…and my Caveman? Acually, he’s very charming.


The Heavenly Horse

Heavenly Horse

Akhal-Teke horses are well-known for speed and endurance, intelligence, and for the distinctive metallic sheen of their coat. Natives of Turkmenistan, the bloom on the coat acts as camouflage in the shimmering desert heat. Prized for their beauty as well as their strength and skill, they are known as the Heavenly Horses. These horses are thought to be one of the oldest existing breeds in the world.

No wonder Arnaut de Montailhac is so proud of his Akhal-Teke, Zephyre. [in Scandalous Lady ]

… Olivia was still fascinated by the shimmering golden horse.

‘Mademoiselle,’ said the newcomer, ‘I am delighted to meet you at last. And I agree with you,’ he waved a hand expressively, ‘ My horse is the most beautiful creature you ever saw, n’est-ce pas?’

She was obliged to laugh. ‘Monsieur. Truly, he took my breath away. I have never seen such a proud animal and his coat is extraordinary – like metal.’

He wheeled round to ride beside her as they turned back towards the city. ‘This is Zephyre. He is an Akhal-Teke, a horse from the deserts of Turkmenistan,’ he explained as she shook her head in puzzlement. ‘He is fleet and strong, hey, my Zephyre?’ He leaned forward to pat the animal’s neck and the stallion tossed his head proudly.

The gentleman had a pronounced French accent but he spoke English without any hesitation. Olivia studied him from under her lashes as they rode on. She had noticed that Richard merely exchanged a nod with this gentleman. So they had met before. When? Why had he appeared now? She felt darkly suspicious but what could happen? They were merely riding back home after all. Soon she would be shut up inside four walls for another day of heartache. Her throat closed up as the misery surged up again. Don’t think ahead, enjoy the rest of this ride. At least for the moment she could admire this superb new horse.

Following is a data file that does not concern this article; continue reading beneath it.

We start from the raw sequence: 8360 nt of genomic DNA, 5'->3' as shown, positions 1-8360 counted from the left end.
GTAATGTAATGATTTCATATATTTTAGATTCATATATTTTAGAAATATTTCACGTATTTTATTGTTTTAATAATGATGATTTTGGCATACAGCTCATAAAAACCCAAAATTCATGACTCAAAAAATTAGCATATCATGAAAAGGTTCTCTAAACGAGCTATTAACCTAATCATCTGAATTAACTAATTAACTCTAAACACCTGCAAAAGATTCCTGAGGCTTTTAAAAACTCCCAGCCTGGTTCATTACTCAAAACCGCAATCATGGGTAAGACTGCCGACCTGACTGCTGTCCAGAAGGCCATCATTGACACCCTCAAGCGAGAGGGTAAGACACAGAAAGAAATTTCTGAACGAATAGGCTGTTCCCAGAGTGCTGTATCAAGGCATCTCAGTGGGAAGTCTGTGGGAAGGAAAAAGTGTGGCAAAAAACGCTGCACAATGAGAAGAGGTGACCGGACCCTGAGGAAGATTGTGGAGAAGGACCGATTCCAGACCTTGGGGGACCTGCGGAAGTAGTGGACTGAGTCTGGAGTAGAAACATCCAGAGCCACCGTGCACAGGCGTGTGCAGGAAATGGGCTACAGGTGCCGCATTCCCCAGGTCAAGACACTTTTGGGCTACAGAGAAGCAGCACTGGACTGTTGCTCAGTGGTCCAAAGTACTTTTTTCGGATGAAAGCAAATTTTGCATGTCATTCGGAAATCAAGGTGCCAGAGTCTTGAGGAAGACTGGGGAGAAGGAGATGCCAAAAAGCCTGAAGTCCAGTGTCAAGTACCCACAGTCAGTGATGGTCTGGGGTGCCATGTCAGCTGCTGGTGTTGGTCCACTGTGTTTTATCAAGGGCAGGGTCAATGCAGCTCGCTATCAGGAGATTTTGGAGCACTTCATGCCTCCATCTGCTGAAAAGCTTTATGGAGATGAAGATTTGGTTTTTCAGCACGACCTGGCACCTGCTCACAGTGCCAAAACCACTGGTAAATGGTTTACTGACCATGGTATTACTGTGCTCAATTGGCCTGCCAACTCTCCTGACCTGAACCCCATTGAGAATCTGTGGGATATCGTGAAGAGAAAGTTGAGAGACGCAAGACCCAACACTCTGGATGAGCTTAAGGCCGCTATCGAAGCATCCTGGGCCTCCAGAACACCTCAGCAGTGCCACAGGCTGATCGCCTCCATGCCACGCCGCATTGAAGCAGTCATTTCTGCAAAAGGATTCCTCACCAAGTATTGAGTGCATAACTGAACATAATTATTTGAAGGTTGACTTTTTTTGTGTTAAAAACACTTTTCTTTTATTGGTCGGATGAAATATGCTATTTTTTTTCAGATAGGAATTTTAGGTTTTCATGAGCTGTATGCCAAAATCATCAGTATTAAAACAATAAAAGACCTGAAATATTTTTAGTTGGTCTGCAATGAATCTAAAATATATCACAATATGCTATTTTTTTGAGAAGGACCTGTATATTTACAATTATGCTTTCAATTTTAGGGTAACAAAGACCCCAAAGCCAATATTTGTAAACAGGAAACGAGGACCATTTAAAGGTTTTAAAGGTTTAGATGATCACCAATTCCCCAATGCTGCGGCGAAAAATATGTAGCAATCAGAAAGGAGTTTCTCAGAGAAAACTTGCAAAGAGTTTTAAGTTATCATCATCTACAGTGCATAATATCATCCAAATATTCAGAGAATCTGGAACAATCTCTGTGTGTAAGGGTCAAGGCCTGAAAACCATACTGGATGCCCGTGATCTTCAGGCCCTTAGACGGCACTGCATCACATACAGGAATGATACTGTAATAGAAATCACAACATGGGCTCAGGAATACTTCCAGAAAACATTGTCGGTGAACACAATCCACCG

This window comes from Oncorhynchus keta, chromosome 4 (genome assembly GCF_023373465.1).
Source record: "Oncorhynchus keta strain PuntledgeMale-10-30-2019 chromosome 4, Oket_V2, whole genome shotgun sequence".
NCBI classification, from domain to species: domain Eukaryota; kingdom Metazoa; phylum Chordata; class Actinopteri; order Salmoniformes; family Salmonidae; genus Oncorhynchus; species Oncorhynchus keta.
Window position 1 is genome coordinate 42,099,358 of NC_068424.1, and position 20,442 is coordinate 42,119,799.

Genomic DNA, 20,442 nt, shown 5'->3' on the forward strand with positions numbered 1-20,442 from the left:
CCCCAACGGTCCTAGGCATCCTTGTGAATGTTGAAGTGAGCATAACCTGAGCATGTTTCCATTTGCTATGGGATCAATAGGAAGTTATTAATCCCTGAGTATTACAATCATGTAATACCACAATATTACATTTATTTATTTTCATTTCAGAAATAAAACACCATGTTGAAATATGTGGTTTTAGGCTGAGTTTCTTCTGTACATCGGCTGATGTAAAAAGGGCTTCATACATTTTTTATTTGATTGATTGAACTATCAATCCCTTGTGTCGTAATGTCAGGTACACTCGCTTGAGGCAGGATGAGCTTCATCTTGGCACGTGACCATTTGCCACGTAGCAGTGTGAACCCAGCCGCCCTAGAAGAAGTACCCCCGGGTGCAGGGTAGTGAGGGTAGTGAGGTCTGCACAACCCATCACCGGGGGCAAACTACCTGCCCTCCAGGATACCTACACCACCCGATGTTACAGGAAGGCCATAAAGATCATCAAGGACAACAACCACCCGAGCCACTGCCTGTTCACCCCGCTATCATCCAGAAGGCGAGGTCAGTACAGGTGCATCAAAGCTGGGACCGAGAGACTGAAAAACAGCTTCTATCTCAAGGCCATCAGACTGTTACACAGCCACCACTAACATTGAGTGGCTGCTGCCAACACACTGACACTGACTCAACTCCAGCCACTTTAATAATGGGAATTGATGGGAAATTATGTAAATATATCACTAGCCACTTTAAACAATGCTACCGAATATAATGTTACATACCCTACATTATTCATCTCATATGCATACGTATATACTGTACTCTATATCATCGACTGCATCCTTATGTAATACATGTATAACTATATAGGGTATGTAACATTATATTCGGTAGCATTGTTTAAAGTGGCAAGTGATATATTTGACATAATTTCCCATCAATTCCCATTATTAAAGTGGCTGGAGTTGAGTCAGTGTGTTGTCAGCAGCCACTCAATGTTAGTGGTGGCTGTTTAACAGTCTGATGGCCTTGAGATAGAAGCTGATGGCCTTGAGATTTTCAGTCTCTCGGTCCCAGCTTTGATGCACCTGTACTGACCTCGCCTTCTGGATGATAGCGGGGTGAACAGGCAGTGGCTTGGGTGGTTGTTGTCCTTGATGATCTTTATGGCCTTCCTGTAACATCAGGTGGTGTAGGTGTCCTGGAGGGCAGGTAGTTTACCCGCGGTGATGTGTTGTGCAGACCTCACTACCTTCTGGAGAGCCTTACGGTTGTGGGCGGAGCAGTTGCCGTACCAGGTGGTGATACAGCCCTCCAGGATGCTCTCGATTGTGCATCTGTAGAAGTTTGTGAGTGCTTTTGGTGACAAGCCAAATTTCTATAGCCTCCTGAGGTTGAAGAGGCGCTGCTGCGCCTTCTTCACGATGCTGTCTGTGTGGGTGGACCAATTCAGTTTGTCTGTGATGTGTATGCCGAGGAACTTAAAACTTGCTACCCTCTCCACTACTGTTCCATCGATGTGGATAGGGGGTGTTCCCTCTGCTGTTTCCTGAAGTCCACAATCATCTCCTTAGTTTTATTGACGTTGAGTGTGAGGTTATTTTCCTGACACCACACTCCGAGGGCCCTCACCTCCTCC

She studied at the shining golden stallion as he trotted gracefully along. At once, her companion smiled and nodded. ‘I see you truly appreciate him. But these horses only accept one master.’

‘How splendid,’ she said wistfully, ‘He moves so beautifully.’

That was enough encouragement. The gentleman launched into a list of all Zephyre’s qualities. By the time he finally stopped for breath, Olivia had caught some of his enthusiasm. She managed a smile.


Another day, another duel

Today I’m a guest on The Heart of Romance Blog, revisiting my story about Giles and Anna and the holiday in Brighton that came within a whisker of catastrophe..

A dreamy poet, a wheezy pug, eccentric Italians and very disreputable courtiers are among the cast of this “sunny, relaxing treat of a novel” Rachel A Hyde… and, of course, there is the experience of sea-bathing.




Ice and Fire – Scandalous Lady


Constantinople 1811. The Sultan seeks to end the long running war with Russia. Nothing must stand in the way of achieving this! His chief diplomat is ice cool, very skilled and in the midst of delicate negotiations.